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Markets

U.S. stocks drop 1.9% on Fed chair remarks, virus fears

Jerome Powell signals possible faster pace of tapering

Federal Reserve Chair Jerome Powell: The U.S. central bank chief says he no longer considers high inflation as "transitory."   © Reuters

Wall Street's main indexes closed lower on Tuesday after Federal Reserve Chair Jerome Powell signaled that the U.S. central bank would consider speeding up its withdrawal of bond purchases as inflation risks increase, piling pressure onto a market already nervous about the latest COVID-19 variant.

In a testimony before the Senate Banking Committee, Powell indicated that he no longer considers high inflation as "transitory" and that the Fed would revisit the timeline for scaling back its bond buying program at its next meeting in two weeks.

"Powell's comments threw a monkey in the wrench in market thinking in terms of potential taper timing. You're seeing as a result of that, risk-off across the board," said Michael James, managing director of equity trading at Wedbush Securities in Los Angeles.

"You also have to factor in the omicron variant concerns. You can argue whether they're more headline risk or reality risk but regardless, it's having a significant impact on oil, and everything that's tied to economic growth."

Powell's comments also prompted speculation among some investors about a potential acceleration in interest rate hikes.

"The principal contributor to the decline in stock prices today is the Powell commentary, regarding the upcoming Fed meeting, about accelerating the tapering of their bond buying program, which obviously leads to the prospect that rate hikes come sooner next year," said Mark Luschini, chief investment strategist at Janney Montgomery Scott in Philadelphia.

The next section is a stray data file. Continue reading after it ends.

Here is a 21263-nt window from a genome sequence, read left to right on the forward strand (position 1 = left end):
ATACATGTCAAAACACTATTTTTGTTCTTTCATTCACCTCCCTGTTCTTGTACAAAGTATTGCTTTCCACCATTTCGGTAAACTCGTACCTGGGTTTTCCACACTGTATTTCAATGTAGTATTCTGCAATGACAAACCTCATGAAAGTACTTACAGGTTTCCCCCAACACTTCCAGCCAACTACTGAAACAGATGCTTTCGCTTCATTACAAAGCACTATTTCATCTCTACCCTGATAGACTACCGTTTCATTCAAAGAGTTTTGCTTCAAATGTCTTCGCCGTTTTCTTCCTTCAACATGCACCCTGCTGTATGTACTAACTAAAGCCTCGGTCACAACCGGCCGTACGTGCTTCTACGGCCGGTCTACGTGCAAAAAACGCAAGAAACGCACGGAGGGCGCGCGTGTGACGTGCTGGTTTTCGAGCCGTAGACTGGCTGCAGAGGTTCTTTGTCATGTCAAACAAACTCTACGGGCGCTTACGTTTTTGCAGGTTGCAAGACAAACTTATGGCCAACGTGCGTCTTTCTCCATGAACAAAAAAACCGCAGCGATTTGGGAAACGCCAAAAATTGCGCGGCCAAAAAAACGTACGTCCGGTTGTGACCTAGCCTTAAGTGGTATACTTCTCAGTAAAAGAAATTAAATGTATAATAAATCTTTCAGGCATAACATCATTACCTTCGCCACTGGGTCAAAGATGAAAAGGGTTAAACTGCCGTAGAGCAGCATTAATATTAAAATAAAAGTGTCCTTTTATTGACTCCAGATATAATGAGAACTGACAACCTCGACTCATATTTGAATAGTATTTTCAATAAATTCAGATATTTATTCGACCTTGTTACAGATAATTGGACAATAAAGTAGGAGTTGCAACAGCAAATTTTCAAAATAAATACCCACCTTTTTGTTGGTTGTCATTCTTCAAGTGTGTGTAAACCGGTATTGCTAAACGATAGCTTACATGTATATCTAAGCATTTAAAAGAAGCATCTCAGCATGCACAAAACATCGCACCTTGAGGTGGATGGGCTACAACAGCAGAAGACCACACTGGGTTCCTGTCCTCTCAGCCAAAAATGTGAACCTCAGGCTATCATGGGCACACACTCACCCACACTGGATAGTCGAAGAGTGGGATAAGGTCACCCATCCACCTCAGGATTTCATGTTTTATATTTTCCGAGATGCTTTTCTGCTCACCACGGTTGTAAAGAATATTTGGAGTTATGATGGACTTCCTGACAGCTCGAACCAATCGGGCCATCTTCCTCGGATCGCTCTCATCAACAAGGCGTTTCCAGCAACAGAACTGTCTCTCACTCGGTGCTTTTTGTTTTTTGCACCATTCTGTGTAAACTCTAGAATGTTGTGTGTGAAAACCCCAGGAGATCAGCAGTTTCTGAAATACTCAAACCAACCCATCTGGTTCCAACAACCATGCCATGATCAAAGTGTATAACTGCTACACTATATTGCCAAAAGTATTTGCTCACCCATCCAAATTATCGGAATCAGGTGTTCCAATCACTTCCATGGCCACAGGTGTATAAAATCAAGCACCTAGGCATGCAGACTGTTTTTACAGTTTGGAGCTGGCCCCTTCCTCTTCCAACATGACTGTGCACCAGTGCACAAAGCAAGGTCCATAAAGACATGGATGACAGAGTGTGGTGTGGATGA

"That somewhat hawkish shift in tone caught the market flat-footed," Luschini said.

Meanwhile, the market was also left waiting for information about how dangerous the omicron variant might be, the degree to which current vaccinations could offer protection and the additional restrictions governments might have to impose that could hurt the economy, Luschini said.

According to preliminary data, the S&P 500 lost 87.25 points, or 1.87%, to end at 4,568.02 points, while the Nasdaq Composite lost 239.43 points, or 1.52%, to 15,543.40. The Dow Jones Industrial Average fell 648.13 points, or 1.84%, to 34,487.81.

The declines were broad-based, with all the 11 major S&P sectors down. Communication services was the lead decliner by late afternoon. As oil prices tumbled energy were also under pressure throughout the session.

Tuesday's decline was a reversal after Monday's rally in which stocks regained some of the ground they had lost on Friday when the market first sold-off on news of the virus variant.

"The market is clearly in some treacherous waters right now. You've had two significant pullbacks out of the last three trading days. This is certainly shaking some of the complacent longs in the market," said Wedbush's James.

While the Food and Drug Administration said it hopes to have information about the effectiveness of current COVID-19 vaccines against omicron, vaccine companies appeared divided.

BioNTech's chief executive said the BioNTech and Pfizer COVID-19 vaccine will likely offer strong protection against severe disease from the variant, while Moderna's CEO told the Financial Times that COVID-19 shots are unlikely to be as effective against the new variant as they have been previously.

Moderna shares fell while Regeneron Pharmaceuticals Inc were also under pressure after it said its COVID-19 antibody treatment and other similar drugs could be less effective against omicron.

Travel and leisure stocks slumped, with S&P 1500 Airlines and the S&P 1500 Hotels, Restaurant and Leisure indexes both declining on concerns of more border restrictions.

The small-cap Russell 2000 index also fell.

The virus uncertainty has triggered fresh alarm at a time when supply chain logjams are weighing on economic recovery and central banks globally are contemplating a return to pre-pandemic monetary policy to tackle a surge in inflation.

Meanwhile, data showed U.S. consumer confidence slipped in November amid concerns about the rising cost of living and relentless COVID-19 pandemic.

(Reuters)

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